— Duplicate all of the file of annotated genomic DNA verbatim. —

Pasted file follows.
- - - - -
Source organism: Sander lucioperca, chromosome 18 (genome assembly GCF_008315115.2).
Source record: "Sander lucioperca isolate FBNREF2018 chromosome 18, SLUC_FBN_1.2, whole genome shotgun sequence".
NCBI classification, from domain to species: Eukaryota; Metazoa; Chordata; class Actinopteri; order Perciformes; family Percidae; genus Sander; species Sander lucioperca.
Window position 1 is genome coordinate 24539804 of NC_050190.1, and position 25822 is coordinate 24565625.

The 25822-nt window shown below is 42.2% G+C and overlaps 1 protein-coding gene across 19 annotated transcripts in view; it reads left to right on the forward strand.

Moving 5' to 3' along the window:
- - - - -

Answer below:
Source organism: Sander lucioperca, chromosome 18 (genome assembly GCF_008315115.2).
Source record: "Sander lucioperca isolate FBNREF2018 chromosome 18, SLUC_FBN_1.2, whole genome shotgun sequence".
NCBI classification, from domain to species: Eukaryota; Metazoa; Chordata; class Actinopteri; order Perciformes; family Percidae; genus Sander; species Sander lucioperca.
Window position 1 is genome coordinate 24539804 of NC_050190.1, and position 25822 is coordinate 24565625.

The 25822-nt window shown below is 42.2% G+C and overlaps 1 protein-coding gene across 19 annotated transcripts in view; it reads left to right on the forward strand.

Moving 5' to 3' along the window: